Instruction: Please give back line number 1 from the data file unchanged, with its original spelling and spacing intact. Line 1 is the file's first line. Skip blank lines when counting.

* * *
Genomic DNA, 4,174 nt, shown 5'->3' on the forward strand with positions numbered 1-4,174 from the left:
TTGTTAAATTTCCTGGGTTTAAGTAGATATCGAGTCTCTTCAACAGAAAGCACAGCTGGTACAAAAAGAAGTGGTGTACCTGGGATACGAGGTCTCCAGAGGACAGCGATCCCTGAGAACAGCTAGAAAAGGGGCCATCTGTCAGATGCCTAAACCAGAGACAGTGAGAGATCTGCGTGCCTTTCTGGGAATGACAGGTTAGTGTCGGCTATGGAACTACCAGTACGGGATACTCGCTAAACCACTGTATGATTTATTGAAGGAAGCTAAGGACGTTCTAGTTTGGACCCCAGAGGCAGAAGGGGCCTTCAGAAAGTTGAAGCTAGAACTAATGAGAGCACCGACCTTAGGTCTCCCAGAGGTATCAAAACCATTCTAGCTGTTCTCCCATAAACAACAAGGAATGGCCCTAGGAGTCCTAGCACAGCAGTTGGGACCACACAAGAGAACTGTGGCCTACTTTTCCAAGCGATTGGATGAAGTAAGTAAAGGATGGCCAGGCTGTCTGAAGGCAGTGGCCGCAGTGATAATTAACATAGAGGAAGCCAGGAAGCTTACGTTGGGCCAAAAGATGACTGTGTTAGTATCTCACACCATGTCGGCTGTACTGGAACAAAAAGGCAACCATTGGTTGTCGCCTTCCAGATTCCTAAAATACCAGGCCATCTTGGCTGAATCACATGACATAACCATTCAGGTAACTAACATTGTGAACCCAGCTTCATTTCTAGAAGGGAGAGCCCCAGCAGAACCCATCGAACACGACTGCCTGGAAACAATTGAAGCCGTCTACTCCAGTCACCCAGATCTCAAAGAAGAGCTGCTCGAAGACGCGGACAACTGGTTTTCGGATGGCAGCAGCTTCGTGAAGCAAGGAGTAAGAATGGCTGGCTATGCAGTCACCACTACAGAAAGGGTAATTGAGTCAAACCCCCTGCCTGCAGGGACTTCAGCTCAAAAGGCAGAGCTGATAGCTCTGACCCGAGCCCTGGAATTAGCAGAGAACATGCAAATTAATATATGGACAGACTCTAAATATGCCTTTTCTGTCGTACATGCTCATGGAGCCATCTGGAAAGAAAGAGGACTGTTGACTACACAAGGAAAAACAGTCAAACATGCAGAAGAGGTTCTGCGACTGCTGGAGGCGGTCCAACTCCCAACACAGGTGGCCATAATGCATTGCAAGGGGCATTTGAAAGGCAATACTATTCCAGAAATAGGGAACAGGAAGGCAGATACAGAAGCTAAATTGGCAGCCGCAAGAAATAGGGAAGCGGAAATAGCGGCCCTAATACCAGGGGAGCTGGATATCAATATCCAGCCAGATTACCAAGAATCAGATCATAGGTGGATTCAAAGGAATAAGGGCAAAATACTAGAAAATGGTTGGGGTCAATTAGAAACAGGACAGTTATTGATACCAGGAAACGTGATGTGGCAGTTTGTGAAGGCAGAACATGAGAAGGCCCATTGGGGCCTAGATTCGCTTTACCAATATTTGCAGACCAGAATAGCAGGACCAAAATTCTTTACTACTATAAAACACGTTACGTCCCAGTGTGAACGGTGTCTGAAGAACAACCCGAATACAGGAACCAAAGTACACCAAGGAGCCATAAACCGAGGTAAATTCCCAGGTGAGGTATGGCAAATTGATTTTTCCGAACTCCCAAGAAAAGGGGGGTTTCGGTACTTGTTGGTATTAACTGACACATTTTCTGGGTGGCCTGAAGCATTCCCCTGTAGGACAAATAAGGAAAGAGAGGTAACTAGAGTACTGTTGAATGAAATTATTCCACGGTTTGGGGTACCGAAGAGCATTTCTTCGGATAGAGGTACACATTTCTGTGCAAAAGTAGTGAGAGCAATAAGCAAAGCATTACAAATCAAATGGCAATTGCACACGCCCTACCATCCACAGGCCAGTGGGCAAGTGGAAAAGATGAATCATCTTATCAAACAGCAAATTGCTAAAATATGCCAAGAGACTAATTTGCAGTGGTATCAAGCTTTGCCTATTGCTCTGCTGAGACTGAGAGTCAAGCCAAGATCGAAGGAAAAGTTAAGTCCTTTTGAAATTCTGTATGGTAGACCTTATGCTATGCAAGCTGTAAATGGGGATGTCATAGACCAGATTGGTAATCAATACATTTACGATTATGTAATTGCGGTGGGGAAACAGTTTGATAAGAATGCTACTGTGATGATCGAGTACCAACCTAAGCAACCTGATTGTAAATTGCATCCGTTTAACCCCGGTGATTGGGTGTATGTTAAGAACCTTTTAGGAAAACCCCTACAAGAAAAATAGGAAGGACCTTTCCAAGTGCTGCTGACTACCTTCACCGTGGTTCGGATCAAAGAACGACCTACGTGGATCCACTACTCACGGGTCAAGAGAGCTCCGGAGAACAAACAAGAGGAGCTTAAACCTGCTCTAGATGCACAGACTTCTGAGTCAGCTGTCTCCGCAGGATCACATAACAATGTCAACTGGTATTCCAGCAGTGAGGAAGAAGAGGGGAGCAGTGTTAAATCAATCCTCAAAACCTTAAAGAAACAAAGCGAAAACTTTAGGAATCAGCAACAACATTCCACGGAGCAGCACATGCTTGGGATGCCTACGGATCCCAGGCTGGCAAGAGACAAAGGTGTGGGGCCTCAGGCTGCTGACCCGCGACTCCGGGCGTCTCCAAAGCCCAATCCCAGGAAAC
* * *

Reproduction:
Genomic DNA, 4,174 nt, shown 5'->3' on the forward strand with positions numbered 1-4,174 from the left: